Anni himself was seen as a figure who did not “look” like a president and thus would be unable to mobilize support in a country which was still deemed too conservative. This partly explains why MDP opted to go for a dual leadership structure, with a party president and a chairman. Ibrahim Ismail and Mohamed Munavvar both served as party president but did not manage to make much headway.

Anni and MDP were seen as too divisive. This led to all opposition forces trying to unite behind one candidate, with both Hassan Saeed and Gasim Ibrahim vying for that spot. Dr. Ahmed Shaheed, speaking on behalf of Saeed tried to convince Anni to stand aside by asking whether Maldivians were more likely to vote for “foreigners” like the two of them, or for a “mullah” like Saeed.

Despite all this, against the odds, Anni managed to cobble together a victory in the presidential election. Many people familiar with the political spectrum would not have believed that it was possible. The election was, in many ways, a fairy tale. Or, as GQ magazine described it, a “momentous victory of belief against chaos.”

Talking ‘bout my generation

Since assuming power President Nasheed has further confounded critics by fitting into the role in a refreshing way. He has scaled back on the pomp and ceremony that Gayoom enjoyed. He fits in comfortably with the new, younger generation.

People now accept that the presidency is defined more by the strength of the occupant’s character than by gaudy displays of wealth and power. Nasheed walks to work everyday and is in the habit of making appearances at places like Al Fresco and the local market. “It’s better for the environment and I can stop and chat to people on the way,” explained Nasheed.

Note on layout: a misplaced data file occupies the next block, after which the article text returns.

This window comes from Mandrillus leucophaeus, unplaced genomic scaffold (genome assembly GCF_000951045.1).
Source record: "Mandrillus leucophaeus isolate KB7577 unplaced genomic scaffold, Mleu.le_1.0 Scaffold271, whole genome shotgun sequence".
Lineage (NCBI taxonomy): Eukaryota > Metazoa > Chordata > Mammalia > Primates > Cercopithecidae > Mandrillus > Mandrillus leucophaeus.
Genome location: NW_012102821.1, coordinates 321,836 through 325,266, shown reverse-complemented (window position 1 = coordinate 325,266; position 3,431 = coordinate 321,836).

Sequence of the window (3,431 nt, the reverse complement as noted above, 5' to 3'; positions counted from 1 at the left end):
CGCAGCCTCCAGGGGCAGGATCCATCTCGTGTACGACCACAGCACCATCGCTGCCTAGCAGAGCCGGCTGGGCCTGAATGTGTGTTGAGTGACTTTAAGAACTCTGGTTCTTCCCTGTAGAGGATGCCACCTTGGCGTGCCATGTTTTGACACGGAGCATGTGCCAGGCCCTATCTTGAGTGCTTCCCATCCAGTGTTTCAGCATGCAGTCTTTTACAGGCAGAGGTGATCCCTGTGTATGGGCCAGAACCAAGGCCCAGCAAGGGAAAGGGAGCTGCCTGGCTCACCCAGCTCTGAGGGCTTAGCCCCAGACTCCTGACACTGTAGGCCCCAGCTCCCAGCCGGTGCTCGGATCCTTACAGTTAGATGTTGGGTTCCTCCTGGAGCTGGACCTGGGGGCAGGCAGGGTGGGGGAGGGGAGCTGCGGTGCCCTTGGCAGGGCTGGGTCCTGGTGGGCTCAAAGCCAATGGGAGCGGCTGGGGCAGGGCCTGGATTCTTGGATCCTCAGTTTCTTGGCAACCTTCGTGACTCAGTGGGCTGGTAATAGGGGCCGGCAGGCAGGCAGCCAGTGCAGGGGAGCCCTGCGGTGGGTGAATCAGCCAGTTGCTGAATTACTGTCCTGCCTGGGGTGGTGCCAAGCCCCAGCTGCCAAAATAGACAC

By all accounts, Nasheed takes a very business-like approach to government and gets deeply involved in policy issues. This has come as a bit of a surprise to opponents who subscribed to the school of thought that activism and intelligence could not coexist in one person.

The president’s hands-on approach was evident this Friday on DhiFM’s “One to One” show. It was the first time that a sitting president took questions from the public in a live radio show. Nasheed displayed a firm grasp of the issues as he engaged in a lively discussion with the programme’s host and those that phoned in.

Nasheed has managed to balance competing interests, keep the government in one piece, deliver on a few manifesto pledges; and all this while averting an economic collapse despite the empty treasury he inherited.

“It is one of life’s ironies that it falls upon this government led by a party, as has been criticized, accused of being activists with little experience of governing, to put the house back in order,” the president declared to a meeting of donors.

With twenty percent of his term up, the accusation that Nasheed is somehow not “qualified” no longer holds up. That his bachelor’s degree in maritime studies is the least mentioned line in his biography is unsurprising. After all, it seems to have had the least effect on his political career. Solitary confinement, exile, journalism, the study of Maldivian history, and the experience of starting a movement and managing a political party are what really inform his decisions.